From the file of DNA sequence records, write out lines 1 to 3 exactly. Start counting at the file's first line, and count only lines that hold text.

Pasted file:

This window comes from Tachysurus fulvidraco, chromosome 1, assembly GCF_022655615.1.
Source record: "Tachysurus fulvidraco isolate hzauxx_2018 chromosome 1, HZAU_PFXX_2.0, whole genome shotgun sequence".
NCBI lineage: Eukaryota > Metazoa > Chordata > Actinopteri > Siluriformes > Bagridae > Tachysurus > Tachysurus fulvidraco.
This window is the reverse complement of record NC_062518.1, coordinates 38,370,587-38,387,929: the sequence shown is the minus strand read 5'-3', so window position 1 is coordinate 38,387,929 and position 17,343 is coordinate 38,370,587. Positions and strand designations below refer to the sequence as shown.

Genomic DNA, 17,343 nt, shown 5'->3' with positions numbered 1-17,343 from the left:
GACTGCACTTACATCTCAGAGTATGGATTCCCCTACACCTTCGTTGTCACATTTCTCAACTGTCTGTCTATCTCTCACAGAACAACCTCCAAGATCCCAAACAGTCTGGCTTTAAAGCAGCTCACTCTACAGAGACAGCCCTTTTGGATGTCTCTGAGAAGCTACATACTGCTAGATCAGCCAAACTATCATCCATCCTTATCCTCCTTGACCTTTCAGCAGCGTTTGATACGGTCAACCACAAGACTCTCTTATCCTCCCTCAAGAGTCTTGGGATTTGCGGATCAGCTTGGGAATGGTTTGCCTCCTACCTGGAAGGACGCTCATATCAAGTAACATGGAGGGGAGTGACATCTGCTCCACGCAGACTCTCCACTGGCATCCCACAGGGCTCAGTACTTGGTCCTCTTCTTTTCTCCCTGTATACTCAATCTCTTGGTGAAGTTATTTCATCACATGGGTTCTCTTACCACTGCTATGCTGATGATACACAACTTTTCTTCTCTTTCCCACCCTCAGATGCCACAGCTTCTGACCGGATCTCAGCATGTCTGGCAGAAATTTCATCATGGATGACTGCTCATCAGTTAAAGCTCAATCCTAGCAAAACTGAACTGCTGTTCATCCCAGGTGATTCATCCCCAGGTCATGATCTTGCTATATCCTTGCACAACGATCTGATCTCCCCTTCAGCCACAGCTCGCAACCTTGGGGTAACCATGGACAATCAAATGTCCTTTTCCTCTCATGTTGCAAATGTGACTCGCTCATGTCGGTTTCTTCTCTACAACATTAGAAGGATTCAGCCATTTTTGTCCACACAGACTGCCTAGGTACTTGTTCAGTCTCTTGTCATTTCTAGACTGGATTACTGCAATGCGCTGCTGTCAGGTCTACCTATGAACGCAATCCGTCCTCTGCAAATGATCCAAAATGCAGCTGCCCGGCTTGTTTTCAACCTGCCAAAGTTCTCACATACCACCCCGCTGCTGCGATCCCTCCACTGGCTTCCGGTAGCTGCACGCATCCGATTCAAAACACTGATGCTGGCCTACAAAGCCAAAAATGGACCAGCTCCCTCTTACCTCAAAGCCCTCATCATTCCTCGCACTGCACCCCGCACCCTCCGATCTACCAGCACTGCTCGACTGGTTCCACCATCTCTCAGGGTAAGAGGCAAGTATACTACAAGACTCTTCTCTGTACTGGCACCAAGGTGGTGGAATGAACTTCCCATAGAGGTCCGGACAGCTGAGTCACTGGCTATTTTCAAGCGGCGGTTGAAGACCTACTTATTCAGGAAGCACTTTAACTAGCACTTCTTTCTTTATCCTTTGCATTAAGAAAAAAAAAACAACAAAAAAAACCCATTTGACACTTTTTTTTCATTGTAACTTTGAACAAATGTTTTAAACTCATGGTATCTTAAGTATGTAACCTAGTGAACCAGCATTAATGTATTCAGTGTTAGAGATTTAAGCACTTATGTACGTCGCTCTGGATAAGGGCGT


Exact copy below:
This window comes from Tachysurus fulvidraco, chromosome 1, assembly GCF_022655615.1.
Source record: "Tachysurus fulvidraco isolate hzauxx_2018 chromosome 1, HZAU_PFXX_2.0, whole genome shotgun sequence".
NCBI lineage: Eukaryota > Metazoa > Chordata > Actinopteri > Siluriformes > Bagridae > Tachysurus > Tachysurus fulvidraco.